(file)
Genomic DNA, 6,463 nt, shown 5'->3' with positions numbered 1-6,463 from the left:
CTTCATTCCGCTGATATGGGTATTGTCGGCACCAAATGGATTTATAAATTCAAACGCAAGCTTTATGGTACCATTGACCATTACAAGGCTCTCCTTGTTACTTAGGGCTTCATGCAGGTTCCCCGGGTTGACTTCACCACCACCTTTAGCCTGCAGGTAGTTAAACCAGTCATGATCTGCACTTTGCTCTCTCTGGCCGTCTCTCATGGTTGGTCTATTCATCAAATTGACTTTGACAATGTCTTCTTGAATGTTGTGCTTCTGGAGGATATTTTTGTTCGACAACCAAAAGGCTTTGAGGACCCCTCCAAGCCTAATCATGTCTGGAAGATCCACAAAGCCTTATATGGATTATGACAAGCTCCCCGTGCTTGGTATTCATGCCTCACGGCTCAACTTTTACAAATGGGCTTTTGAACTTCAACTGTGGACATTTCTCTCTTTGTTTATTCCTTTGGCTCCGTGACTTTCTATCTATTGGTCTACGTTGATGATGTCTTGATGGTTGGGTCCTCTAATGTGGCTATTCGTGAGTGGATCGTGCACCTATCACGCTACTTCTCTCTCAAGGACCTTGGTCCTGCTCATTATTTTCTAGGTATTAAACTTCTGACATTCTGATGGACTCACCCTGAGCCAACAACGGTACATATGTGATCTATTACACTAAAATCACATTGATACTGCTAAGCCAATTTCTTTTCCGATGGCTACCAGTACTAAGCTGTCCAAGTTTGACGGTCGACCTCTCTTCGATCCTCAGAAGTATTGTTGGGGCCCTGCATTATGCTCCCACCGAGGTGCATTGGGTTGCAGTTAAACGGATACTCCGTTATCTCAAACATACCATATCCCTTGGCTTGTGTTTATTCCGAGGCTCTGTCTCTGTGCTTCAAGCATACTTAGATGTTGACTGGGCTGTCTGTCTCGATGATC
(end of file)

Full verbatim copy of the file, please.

Genomic DNA, 6,463 nt, shown 5'->3' with positions numbered 1-6,463 from the left:
CTTCATTCCGCTGATATGGGTATTGTCGGCACCAAATGGATTTATAAATTCAAACGCAAGCTTTATGGTACCATTGACCATTACAAGGCTCTCCTTGTTACTTAGGGCTTCATGCAGGTTCCCCGGGTTGACTTCACCACCACCTTTAGCCTGCAGGTAGTTAAACCAGTCATGATCTGCACTTTGCTCTCTCTGGCCGTCTCTCATGGTTGGTCTATTCATCAAATTGACTTTGACAATGTCTTCTTGAATGTTGTGCTTCTGGAGGATATTTTTGTTCGACAACCAAAAGGCTTTGAGGACCCCTCCAAGCCTAATCATGTCTGGAAGATCCACAAAGCCTTATATGGATTATGACAAGCTCCCCGTGCTTGGTATTCATGCCTCACGGCTCAACTTTTACAAATGGGCTTTTGAACTTCAACTGTGGACATTTCTCTCTTTGTTTATTCCTTTGGCTCCGTGACTTTCTATCTATTGGTCTACGTTGATGATGTCTTGATGGTTGGGTCCTCTAATGTGGCTATTCGTGAGTGGATCGTGCACCTATCACGCTACTTCTCTCTCAAGGACCTTGGTCCTGCTCATTATTTTCTAGGTATTAAACTTCTGACATTCTGATGGACTCACCCTGAGCCAACAACGGTACATATGTGATCTATTACACTAAAATCACATTGATACTGCTAAGCCAATTTCTTTTCCGATGGCTACCAGTACTAAGCTGTCCAAGTTTGACGGTCGACCTCTCTTCGATCCTCAGAAGTATTGTTGGGGCCCTGCATTATGCTCCCACCGAGGTGCATTGGGTTGCAGTTAAACGGATACTCCGTTATCTCAAACATACCATATCCCTTGGCTTGTGTTTATTCCGAGGCTCTGTCTCTGTGCTTCAAGCATACTTAGATGTTGACTGGGCTGTCTGTCTCGATGATC